Letters to the Editor: January 7, 2022

Not acceptable

Our rural home accesses the internet only through very expensive satellite services. So we were excited to learn that money was being spent to increase reasonable cost internet services to rural homes.

The original numbers in the contract signed by Yamhill County, according to the News-Register, were: expand service to 8,000 new customers and improve service for 1,800 existing customers by adding six to nine towers. The new totally underwhelming numbers are: expand service to 1,000 to 1,600 new customers and improve service to an undetermined number of existing services by adding two towers, additional towers being critical to expanding coverage to currently unserved homes.

From the somewhat confusing article, it appears most of the effort will be going toward upgrading service to those who already have it.

What is going on here? How can this possibly be acceptable?

Karen Swenson


Proactive and responsive

I want to thank the people at McMinnville Water & Light for their hard work during the recent snow storm.

Up in the West Hills, our power went out twice in two days, and restored within five hours each time. I am grateful to have a local power company that is proactive, responsive and committed to supplying electricity from mostly renewable energy sources.

Michele Reschly


So very wrong

With regard to the letter by Craig Pubols that appeared on Dec. 31:

I find it difficult to control my feelings upon reading his comparison of holding Newberg School Board members responsible for their own recall election cost to that of a rape victim being responsible for the cost of prosecuting the rapist.

He was accusing your Dec. 24 editorial of being an insult to the citizens of Yamhill County, saying that in addition to everything else, you blamed them for the cost of the recall election.

You are so very wrong, Mr. Pubols, because a rape victim did not have a choice whereas those school board members did. If they had resigned, no cost to taxpayers for the election.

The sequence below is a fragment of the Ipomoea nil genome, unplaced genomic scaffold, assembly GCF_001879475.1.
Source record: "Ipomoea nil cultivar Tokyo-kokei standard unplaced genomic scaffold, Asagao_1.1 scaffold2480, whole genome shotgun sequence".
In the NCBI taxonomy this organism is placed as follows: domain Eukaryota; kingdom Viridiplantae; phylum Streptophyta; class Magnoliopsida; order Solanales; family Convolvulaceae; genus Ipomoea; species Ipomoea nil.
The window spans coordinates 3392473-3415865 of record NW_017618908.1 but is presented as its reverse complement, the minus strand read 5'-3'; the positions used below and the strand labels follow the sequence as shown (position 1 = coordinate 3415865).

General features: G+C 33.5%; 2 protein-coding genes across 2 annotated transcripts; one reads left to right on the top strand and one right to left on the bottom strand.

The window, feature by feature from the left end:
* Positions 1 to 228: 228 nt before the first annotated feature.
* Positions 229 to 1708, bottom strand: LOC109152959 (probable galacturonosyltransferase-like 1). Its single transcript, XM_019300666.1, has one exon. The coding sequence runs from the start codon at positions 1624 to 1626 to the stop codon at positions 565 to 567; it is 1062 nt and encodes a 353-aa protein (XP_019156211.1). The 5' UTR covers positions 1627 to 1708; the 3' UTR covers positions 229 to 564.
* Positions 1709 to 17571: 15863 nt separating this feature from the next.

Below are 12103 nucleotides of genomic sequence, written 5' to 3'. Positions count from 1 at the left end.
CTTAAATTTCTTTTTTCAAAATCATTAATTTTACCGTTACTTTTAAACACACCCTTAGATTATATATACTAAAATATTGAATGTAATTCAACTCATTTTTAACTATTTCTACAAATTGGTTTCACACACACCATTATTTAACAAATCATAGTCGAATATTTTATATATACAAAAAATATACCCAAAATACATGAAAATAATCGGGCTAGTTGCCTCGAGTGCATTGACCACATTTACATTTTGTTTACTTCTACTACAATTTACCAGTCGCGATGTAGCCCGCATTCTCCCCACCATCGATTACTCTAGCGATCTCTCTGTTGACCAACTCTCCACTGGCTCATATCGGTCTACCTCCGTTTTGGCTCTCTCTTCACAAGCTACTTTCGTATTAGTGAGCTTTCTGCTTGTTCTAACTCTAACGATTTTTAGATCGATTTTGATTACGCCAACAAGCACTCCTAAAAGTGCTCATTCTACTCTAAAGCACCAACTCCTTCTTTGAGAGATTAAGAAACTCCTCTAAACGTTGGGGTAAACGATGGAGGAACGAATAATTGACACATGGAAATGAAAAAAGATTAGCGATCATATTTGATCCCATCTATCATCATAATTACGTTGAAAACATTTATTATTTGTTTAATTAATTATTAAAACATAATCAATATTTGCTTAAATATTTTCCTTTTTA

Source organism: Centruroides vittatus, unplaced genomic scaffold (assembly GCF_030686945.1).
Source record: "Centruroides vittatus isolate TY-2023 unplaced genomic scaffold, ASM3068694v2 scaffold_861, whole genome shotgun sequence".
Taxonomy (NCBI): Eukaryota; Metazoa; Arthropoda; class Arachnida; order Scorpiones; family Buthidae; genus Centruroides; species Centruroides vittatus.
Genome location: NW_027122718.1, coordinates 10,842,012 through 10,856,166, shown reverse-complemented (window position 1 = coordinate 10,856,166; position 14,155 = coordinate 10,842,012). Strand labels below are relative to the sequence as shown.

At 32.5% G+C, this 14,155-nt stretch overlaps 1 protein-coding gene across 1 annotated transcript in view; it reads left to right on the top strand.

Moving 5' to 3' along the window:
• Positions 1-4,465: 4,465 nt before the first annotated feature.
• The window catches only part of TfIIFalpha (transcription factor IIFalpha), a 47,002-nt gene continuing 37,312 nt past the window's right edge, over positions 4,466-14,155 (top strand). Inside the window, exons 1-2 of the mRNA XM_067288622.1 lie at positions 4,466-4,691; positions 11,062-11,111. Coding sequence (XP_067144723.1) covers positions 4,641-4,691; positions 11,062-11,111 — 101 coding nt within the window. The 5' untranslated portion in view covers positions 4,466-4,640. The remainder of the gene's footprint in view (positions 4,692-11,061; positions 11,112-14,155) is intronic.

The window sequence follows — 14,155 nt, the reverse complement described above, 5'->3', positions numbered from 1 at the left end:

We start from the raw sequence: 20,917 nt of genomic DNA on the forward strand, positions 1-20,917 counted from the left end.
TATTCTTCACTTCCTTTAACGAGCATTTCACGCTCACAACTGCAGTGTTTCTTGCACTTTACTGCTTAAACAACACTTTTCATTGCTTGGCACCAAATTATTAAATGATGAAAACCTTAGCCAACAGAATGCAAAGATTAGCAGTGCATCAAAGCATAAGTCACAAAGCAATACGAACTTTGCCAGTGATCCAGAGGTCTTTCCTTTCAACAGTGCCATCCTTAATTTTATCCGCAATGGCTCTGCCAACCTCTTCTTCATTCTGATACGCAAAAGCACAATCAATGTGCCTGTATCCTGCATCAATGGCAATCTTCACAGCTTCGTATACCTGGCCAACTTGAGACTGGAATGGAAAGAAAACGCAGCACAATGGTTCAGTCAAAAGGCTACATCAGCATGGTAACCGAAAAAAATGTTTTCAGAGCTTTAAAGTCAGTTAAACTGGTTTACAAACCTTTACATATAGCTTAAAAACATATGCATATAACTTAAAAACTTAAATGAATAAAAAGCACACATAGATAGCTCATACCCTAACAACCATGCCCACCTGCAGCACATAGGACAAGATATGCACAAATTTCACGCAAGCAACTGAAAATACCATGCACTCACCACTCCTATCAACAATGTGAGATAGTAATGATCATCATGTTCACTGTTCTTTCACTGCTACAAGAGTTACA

Linda O’Hara


Reflections worth sharing

Rep. David Gomberg, whose coastal district stretches inland to include Sheridan, often sends out a legislative message. I was so impressed by his latest that I decided to cite some of it in my letter, with a link for everyone to read it in full at https://content.govdelivery.com/accounts/ORLEG/bulletins/303bc4e.

It’s titled, “Reflections on the New Year.” I am paraphrasing some of what he believes we should do to make our new year a bit kinder and more productive, but there is more ... much more. I hope you’ll take time to read it.

Consider more than one source or perspective. Have coffee with someone you disagree with and listen to them intently. Help our overtaxed healthcare system, and our essential workers and vulnerable loved ones, by getting vaccinated. Make time for yourself and do things that bring you joy.

Prepare a home emergency kit in case of a natural disaster. Pay it forward by buying the person in line behind you a cup of coffee or helping out with the person’s grocery bill. Meet your neighbors. Contact someone from the past who has made a difference in your life and show your appreciation.

Create less waste. Reduce, reuse and recycle. Donate clothing and other items you no longer need. Explore a new beach, park, public garden or hiking trail.

We live in a special place. Visit one of the free galleries or concerts that enrich our communities.

Learn more about Oregon’s history. Go outside in the rain and celebrate our wealth of water.

May 2022 be a happier, healthier one for all of us!

Liz Marlia-Stein